You will not be afraid: As we have seen, the wise person, who also possesses God’s other attributes, such as understanding, knowledge, and thinking ability does not need to be plagued with worry, fear, stress, or anxiety. When you lie down at night, there will be no concern of the things in your life or a dread of what tomorrow may bring. (Cf. Deut. 28:65-67)
Sleep will be sweet: The Hebrew verb sweet (ʿā·rǎḇ) is used in the sense of nice, peaceful, pleasing, or enjoyable. In other words, the wise person, who also possesses God’s other attributes, such as understanding, knowledge, and thinking ability will sleep peacefully or have a pleasing, or enjoyable night’s sleep. We find the same Hebrew expression used by Jeremiah the prophet, “At this I awoke and looked, and my sleep was pleasant to me.” (Jer. 31:26)
Solomon himself initially, failed to not lose sight of sound wisdom and discernment. His kingdom was successful, as was he until he failed to apply his own counsel. He took on hundreds of wives and concubines, who contributed to his falling away to false worship. (1 Ki. 11:1-8) Solomon’s experience helps future readers to see that knowledge alone will be of little benefit if one does not have the common sense to apply it.
The actions of Solomon had greater ramifications than just a life that ended in misery, and a people that suffered based on his wisely applying truth. The kingdom would be split in two; the ten-tribe kingdom to the north and the two kingdoms to the south, and the Israelite nation were thrown into a tailspin that they never recovered from. Wisdom certainly would have preserved the lives of so many, like the beauty of an “adornment for your neck.”
The Bible is full of lessons about how wise persons walked with God in a life of security, with no spiritual stumbling (Enoch, Abraham, Joshua, Paul). Conversely, unwise decisions contributed to some very prominent Bible persons missing the security of Jehovah and stumbling themselves into some recurrent tragedies (Moses, Solomon, Peter). Psalm 119:165 tells us “Great peace belongs to those loving your law, and for them there is no stumbling.” Those who walk wisely with God need not be afraid, as their sleep will not be plagued with anxiety and restlessness, it will be sweet.
God Will Be Your Confidence
Proverbs 3:25-26 Updated American Standard Version (UASV)
25 Do not be afraid of sudden panic
or the storm of the wicked, when it comes,
26 for Jehovah will be your confidence
and will keep your foot from being caught.
In Proverbs 3:25-26, Solomon goes on to help us appreciate that we will only have peace and freedom from anxiety by our trust in the wisdom of God.
Do not be afraid of sudden panic: Sudden: (Heb. piṯ·ʾōm) is describing an incident that occurs or happens quickly and unexpectedly or without warning, coming as a complete surprise, creating panic, fear, dread, or even terror within us. It is the second line that offers some insight into the nature of the sudden fear, fright, terror.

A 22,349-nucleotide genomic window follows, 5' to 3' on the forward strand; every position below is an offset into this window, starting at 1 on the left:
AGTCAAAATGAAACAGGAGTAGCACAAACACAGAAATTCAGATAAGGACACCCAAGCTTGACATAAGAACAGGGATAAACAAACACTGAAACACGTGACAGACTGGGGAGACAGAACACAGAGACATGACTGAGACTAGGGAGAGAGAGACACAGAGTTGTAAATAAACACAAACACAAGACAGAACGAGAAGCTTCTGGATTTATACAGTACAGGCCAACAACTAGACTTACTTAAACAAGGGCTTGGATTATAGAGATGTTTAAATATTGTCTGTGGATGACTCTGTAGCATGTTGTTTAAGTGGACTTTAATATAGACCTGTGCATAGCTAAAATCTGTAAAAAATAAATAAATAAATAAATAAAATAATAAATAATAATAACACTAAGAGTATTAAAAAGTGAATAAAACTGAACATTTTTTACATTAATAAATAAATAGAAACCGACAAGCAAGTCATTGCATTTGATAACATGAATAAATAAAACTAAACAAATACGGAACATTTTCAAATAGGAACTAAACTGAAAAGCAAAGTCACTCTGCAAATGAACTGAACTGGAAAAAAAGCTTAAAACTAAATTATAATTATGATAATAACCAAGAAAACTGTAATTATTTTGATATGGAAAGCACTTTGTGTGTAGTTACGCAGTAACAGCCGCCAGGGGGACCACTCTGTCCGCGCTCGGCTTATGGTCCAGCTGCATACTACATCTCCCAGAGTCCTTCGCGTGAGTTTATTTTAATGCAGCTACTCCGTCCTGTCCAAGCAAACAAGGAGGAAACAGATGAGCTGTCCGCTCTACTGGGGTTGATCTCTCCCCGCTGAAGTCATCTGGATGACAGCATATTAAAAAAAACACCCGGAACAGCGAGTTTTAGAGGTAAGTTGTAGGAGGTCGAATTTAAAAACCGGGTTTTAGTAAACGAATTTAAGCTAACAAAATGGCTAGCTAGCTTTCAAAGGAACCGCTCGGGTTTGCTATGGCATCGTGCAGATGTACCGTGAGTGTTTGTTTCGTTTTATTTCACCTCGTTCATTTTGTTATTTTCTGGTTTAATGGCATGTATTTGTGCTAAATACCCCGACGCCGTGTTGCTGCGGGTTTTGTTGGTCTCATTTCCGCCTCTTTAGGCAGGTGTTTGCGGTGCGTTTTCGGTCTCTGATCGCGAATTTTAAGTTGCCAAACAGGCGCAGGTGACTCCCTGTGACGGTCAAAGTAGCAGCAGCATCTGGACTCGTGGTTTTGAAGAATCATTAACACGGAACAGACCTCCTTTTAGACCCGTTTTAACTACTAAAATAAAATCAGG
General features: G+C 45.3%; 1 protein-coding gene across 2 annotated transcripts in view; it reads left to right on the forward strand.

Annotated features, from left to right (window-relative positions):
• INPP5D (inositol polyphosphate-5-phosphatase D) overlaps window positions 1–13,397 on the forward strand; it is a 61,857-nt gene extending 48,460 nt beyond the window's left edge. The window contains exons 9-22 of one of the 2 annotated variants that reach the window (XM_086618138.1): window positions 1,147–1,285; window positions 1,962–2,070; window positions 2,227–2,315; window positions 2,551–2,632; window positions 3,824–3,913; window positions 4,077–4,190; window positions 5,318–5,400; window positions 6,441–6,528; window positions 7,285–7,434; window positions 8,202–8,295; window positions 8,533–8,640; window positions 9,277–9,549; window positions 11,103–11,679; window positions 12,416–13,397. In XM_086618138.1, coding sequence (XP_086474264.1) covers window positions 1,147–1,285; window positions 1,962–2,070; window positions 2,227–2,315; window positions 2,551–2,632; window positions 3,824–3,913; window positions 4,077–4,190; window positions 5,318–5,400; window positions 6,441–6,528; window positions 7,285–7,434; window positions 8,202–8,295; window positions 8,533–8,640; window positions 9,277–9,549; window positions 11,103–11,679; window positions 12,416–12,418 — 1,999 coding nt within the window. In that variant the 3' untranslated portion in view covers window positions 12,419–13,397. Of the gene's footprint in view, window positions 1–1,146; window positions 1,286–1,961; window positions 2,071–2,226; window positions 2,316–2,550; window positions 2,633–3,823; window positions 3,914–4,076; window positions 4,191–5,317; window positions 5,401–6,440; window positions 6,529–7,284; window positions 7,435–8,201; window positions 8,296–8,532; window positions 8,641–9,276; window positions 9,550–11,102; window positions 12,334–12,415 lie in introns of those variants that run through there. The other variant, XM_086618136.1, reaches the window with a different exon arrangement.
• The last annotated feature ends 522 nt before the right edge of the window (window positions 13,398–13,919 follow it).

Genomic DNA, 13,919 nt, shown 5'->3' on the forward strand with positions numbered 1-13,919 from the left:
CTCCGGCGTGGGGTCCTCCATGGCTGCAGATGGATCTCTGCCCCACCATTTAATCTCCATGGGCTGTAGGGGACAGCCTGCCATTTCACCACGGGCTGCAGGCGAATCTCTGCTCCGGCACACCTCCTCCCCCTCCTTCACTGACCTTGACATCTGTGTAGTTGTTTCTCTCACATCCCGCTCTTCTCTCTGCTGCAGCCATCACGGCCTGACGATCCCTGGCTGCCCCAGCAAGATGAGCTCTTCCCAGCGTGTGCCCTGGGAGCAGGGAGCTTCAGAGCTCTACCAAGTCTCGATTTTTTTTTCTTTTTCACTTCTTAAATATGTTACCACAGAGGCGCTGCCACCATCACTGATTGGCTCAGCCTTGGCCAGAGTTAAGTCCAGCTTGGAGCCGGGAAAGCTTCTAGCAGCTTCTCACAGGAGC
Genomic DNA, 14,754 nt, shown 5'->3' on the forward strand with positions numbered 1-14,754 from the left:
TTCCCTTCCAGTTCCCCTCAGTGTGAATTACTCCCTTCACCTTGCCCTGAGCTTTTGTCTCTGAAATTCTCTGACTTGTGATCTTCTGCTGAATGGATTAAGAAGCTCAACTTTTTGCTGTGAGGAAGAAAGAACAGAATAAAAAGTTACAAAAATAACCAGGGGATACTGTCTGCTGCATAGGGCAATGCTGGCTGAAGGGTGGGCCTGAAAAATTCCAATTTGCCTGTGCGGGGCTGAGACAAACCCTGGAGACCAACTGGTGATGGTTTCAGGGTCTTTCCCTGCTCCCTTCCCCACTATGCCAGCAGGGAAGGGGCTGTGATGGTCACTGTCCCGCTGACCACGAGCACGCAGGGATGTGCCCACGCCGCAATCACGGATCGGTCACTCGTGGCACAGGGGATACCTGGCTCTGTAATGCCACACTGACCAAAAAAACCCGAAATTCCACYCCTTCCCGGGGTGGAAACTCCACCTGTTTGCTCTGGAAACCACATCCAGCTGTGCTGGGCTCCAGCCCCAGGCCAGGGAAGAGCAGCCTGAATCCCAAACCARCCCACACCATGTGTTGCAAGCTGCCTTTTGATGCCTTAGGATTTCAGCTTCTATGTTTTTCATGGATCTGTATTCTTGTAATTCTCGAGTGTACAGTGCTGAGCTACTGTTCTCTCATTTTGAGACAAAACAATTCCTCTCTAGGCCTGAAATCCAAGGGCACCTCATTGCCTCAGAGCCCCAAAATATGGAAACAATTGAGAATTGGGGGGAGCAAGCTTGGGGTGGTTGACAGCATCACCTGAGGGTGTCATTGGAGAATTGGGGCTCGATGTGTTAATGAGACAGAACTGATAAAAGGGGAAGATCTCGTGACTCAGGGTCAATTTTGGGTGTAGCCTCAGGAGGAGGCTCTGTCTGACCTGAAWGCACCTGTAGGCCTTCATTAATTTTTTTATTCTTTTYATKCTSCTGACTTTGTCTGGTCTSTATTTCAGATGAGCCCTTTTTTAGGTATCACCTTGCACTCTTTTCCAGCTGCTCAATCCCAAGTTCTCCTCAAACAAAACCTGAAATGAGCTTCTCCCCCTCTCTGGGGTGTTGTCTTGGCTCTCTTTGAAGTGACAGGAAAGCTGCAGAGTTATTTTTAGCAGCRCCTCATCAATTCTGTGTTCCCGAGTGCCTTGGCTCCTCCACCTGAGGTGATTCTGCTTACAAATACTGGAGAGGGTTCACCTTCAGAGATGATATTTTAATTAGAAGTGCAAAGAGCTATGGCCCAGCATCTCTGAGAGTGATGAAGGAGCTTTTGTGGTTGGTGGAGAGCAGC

Or the storm of the wicked, when it comes: The storm (Heb. šô·ʾā(h)) of the wicked has the sense of an incident that results in the destruction of the wicked ones. It is a storm-like occasion that comes on the wicked like a storm, resulting in their destruction.
For Jehovah will be your confidence: The Hebrew conjunction for (kî) gives us the reason for the reassurance that was just offered in verse 25. Confidence (Heb. kě·sěl) is referring to the trust that we can have in Jehovah, the faith that we can have, the reliability that we know. When looking at the context of verses 24-26, confidence gives us the sense of the courage we can possess, the hope in Jehovah that we can have, and the security that we can feel in the face of threatening conditions because of our complete trust in Jehovah.
Will keep your foot from being caught: Clearly, the thought here is of one getting his foot caught in a trap or a snare. The foot (Heb. rě·ḡěl) here is not specifically speaking of the part of the leg below our ankle but rather is referring to the whole person, meaning that Jehovah will not allow us to be caught unawares, off guard in some incident that occurs quickly and unexpectedly or without warning, surprising us to the point of sudden fear, fright, terror.
Now, let us take a moment to establish what it does not mean. Should we understand these verses, or any other in Scripture that because we are wisely walking with Jehovah God that he will miraculously step in to protect each Christian personally from disease, mental disorders, injury or death? These sorts of miracles are the exception to the rule. Of the 4,000 plus years of Bible history, from Adam to Jesus, with tens of millions of people living and dying, we have but a few dozen miracles that we know of in Scripture. Even in Bible times, miracles were not common, far from it. Hundreds of years may pass with no historical record of a miracle happening at all.